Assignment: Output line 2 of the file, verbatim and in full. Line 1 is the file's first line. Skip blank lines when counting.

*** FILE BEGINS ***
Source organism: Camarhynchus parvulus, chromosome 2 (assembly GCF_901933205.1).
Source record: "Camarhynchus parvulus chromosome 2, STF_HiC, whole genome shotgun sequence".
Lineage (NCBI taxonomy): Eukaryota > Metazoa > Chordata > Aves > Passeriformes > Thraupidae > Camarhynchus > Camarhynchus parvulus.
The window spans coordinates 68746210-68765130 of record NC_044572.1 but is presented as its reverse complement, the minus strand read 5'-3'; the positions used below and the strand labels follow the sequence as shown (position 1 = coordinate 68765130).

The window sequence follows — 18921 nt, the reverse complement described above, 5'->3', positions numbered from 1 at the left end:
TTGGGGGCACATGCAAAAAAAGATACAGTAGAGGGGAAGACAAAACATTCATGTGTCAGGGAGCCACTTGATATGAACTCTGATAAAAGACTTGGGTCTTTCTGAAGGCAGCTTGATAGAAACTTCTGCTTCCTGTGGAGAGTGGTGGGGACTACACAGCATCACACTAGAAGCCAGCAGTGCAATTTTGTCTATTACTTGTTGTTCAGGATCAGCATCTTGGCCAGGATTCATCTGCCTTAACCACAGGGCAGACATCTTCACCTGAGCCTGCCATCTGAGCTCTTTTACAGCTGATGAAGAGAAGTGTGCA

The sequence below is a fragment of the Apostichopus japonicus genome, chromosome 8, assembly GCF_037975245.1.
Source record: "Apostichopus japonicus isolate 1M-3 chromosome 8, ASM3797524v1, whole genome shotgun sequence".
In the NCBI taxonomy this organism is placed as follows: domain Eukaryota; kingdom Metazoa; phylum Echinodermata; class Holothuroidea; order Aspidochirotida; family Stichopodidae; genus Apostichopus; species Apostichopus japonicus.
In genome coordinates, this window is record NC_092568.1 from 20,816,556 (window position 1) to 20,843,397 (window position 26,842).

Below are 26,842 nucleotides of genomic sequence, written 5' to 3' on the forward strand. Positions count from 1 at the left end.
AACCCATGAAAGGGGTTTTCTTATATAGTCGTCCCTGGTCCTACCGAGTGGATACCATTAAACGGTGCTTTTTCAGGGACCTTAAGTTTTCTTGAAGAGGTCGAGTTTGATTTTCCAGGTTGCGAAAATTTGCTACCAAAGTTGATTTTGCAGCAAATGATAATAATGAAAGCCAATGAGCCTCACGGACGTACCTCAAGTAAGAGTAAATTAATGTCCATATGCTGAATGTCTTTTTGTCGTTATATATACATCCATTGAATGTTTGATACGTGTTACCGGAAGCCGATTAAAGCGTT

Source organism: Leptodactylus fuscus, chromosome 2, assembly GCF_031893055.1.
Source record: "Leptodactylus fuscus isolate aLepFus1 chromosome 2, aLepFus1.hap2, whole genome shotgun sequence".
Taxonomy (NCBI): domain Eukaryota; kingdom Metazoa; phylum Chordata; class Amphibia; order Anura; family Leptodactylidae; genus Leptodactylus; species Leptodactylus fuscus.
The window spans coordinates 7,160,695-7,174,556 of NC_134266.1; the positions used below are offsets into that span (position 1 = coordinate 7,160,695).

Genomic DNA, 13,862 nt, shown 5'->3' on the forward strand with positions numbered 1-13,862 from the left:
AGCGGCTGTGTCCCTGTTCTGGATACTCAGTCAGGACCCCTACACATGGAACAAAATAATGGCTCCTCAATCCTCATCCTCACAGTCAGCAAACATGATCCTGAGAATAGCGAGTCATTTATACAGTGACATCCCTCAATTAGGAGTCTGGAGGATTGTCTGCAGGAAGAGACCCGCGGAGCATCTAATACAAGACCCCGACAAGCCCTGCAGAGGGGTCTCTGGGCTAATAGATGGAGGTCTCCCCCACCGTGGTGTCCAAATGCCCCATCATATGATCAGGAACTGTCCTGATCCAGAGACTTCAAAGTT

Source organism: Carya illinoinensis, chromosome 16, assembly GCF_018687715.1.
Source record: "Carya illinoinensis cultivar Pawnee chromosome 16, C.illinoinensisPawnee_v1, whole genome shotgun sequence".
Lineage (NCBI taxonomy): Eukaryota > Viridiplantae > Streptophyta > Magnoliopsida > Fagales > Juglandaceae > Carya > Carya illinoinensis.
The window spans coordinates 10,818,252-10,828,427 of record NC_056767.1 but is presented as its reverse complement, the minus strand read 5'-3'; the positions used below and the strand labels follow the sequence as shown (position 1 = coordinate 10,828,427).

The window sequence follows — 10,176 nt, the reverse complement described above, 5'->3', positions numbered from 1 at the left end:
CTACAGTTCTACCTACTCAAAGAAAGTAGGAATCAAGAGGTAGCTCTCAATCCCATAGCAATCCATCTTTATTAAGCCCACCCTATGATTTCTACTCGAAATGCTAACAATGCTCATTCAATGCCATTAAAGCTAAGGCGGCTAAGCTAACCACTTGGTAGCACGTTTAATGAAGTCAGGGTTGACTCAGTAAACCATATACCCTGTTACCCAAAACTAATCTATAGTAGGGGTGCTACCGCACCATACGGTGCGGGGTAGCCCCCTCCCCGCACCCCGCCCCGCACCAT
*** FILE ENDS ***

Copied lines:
Source record: "Camarhynchus parvulus chromosome 2, STF_HiC, whole genome shotgun sequence".